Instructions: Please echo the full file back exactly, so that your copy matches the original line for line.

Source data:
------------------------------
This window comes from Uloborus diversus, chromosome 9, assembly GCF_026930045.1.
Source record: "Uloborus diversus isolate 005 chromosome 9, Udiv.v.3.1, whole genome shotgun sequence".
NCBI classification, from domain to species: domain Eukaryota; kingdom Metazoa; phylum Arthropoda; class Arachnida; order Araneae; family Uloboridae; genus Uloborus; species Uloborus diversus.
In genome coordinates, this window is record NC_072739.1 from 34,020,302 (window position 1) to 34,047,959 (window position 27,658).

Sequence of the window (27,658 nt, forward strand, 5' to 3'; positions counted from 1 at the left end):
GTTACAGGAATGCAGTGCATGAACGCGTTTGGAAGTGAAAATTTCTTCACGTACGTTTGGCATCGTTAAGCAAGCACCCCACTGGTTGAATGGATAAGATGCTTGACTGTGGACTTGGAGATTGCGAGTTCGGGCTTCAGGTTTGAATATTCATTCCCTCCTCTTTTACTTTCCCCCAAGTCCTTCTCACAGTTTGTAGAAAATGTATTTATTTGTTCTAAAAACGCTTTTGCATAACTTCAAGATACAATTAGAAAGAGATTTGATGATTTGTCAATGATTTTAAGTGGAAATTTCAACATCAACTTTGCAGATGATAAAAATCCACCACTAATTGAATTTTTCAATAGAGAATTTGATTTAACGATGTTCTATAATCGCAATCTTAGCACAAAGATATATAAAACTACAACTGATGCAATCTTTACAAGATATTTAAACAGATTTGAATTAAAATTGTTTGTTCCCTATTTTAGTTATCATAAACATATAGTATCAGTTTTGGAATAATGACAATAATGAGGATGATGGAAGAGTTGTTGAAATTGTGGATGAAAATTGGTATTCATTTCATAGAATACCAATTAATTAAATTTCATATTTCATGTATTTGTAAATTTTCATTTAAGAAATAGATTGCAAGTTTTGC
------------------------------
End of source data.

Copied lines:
This window comes from Uloborus diversus, chromosome 9, assembly GCF_026930045.1.
Source record: "Uloborus diversus isolate 005 chromosome 9, Udiv.v.3.1, whole genome shotgun sequence".
NCBI classification, from domain to species: domain Eukaryota; kingdom Metazoa; phylum Arthropoda; class Arachnida; order Araneae; family Uloboridae; genus Uloborus; species Uloborus diversus.
In genome coordinates, this window is record NC_072739.1 from 34,020,302 (window position 1) to 34,047,959 (window position 27,658).

Sequence of the window (27,658 nt, forward strand, 5' to 3'; positions counted from 1 at the left end):
GTTACAGGAATGCAGTGCATGAACGCGTTTGGAAGTGAAAATTTCTTCACGTACGTTTGGCATCGTTAAGCAAGCACCCCACTGGTTGAATGGATAAGATGCTTGACTGTGGACTTGGAGATTGCGAGTTCGGGCTTCAGGTTTGAATATTCATTCCCTCCTCTTTTACTTTCCCCCAAGTCCTTCTCACAGTTTGTAGAAAATGTATTTATTTGTTCTAAAAACGCTTTTGCATAACTTCAAGATACAATTAGAAAGAGATTTGATGATTTGTCAATGATTTTAAGTGGAAATTTCAACATCAACTTTGCAGATGATAAAAATCCACCACTAATTGAATTTTTCAATAGAGAATTTGATTTAACGATGTTCTATAATCGCAATCTTAGCACAAAGATATATAAAACTACAACTGATGCAATCTTTACAAGATATTTAAACAGATTTGAATTAAAATTGTTTGTTCCCTATTTTAGTTATCATAAACATATAGTATCAGTTTTGGAATAATGACAATAATGAGGATGATGGAAGAGTTGTTGAAATTGTGGATGAAAATTGGTATTCATTTCATAGAATACCAATTAATTAAATTTCATATTTCATGTATTTGTAAATTTTCATTTAAGAAATAGATTGCAAGTTTTGC